What a fine, fine day.

The rediscovered blog of Andrew John Moore. Now with less angst!

Thursday, November 10, 2005


I'm at work and totally stuck.

The same, annoying problem has been the subject of my work for a week now. And to make things worse, it's the last tiny detail. Everything else is great (for a given value of great), but it needs just one element before the client will buy it...and I can't get it.

Just. So. Stuck.

Meh. I've already given up on the "write a novel in a month" thing. When you miss a couple of days and you're 3500 words behind, it gets kind of daunting. Especially as I usually (usually!) do about 500-750 words a day when I'm seriously writing. My other excuse is that I am a pro writer, and much like any other hobby that becomes work: at the end of the day the last thing I really want to do spend another hour and a half writing.

There's another bump in the road in the whole "write a novel" quest - it doesn't seem to be worth the effort. Turns out that the publishing industry is totally mordibund. Unless you already have a fan base, you're unlikely to sell any books for one nasty reason. The publishers don't sell the books to book readers, the sell to book shops - and book sellers have no interest in buying a book they know nothing about. So they'll only take the books which the publishers market.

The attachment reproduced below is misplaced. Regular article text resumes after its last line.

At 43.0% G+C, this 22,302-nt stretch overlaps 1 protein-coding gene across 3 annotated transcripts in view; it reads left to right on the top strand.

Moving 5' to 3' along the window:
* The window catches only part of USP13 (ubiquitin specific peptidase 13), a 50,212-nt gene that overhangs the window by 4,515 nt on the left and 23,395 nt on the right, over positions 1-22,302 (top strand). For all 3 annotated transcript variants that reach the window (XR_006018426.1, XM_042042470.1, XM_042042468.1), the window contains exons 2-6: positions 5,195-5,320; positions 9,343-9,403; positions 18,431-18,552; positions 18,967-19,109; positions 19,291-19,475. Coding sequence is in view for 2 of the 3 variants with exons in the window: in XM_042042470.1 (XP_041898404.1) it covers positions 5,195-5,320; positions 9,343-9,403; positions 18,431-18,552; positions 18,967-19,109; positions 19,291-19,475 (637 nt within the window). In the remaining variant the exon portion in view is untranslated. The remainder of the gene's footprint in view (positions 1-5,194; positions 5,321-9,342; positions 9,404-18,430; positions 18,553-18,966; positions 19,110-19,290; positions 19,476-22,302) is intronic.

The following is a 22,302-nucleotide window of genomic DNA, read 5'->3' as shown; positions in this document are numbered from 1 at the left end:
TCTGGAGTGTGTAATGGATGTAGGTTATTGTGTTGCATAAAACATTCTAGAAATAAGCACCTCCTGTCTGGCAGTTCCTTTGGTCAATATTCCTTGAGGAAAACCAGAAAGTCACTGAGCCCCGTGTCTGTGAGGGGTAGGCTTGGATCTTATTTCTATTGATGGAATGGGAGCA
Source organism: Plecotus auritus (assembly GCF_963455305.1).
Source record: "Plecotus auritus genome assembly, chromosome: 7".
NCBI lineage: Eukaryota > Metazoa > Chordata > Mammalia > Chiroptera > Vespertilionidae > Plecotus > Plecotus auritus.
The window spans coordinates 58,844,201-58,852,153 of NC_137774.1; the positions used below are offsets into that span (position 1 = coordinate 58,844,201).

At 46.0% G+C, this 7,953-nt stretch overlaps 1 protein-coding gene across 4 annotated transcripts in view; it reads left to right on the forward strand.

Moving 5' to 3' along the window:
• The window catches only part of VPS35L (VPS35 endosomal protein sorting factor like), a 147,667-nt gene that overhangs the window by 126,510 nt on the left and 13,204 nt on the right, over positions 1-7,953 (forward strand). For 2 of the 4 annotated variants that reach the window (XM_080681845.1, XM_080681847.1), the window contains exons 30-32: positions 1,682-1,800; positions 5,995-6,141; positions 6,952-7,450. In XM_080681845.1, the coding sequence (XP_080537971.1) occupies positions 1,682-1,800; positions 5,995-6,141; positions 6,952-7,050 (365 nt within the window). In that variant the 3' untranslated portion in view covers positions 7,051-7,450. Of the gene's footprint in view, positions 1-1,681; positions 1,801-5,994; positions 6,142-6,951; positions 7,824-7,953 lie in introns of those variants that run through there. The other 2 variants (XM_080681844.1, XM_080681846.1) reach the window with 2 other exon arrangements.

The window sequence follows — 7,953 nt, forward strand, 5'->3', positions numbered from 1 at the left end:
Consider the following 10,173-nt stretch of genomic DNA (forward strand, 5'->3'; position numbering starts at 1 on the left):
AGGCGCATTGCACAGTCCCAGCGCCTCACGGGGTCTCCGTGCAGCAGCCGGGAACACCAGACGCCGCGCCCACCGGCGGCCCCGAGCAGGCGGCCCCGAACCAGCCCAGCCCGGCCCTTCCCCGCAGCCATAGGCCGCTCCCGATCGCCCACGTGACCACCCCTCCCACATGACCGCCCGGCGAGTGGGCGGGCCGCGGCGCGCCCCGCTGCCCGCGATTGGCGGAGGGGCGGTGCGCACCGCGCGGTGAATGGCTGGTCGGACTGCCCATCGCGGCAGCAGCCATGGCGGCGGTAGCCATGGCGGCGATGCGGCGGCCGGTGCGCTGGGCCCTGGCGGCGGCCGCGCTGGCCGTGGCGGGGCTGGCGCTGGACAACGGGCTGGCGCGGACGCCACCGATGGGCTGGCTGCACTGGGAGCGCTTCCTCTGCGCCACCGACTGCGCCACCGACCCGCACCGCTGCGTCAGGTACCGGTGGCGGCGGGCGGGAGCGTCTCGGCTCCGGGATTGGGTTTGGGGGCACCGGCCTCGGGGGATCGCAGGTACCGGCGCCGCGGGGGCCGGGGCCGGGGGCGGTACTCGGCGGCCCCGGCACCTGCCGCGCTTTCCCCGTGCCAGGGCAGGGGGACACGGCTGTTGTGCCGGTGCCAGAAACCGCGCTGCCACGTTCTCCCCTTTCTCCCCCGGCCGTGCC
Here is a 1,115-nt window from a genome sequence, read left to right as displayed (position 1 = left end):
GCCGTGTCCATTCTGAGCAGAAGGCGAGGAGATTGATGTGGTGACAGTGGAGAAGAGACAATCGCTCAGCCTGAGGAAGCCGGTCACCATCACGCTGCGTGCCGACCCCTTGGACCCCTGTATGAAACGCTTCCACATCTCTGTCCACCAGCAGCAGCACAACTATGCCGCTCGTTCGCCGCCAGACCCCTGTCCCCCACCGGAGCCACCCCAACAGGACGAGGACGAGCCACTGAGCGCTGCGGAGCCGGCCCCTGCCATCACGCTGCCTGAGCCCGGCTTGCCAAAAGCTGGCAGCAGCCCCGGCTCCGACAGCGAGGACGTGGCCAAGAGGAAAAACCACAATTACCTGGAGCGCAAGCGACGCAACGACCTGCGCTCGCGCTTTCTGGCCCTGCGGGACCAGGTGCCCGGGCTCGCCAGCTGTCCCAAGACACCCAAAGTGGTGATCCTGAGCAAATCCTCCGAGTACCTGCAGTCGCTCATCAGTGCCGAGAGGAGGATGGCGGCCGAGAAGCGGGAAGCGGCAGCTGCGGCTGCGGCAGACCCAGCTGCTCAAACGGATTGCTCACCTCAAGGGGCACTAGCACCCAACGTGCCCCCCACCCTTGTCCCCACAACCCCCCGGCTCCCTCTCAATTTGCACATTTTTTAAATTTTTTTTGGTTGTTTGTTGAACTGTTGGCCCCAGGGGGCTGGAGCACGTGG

And they're not going to be marketing you. The (granted, US) figure is that about 2% of all books sold more than 5000 copies in 2004. If you're earning about a dollar a book (probably less), that ain't good.

There was the other statistical novelty from a couple of years back. 10% of books sold in the UK are sci-fi/fantasy. 10% of them are Pratchetts. Which sounds cool, except when you're suddenly looking at being the competition.

The horrible truth is that a best seller used to be in the 100 000 copies region, now it's 10 000.

So I had better write a bloody good crap fantasy book if I'm going to retire a quaint little English hut.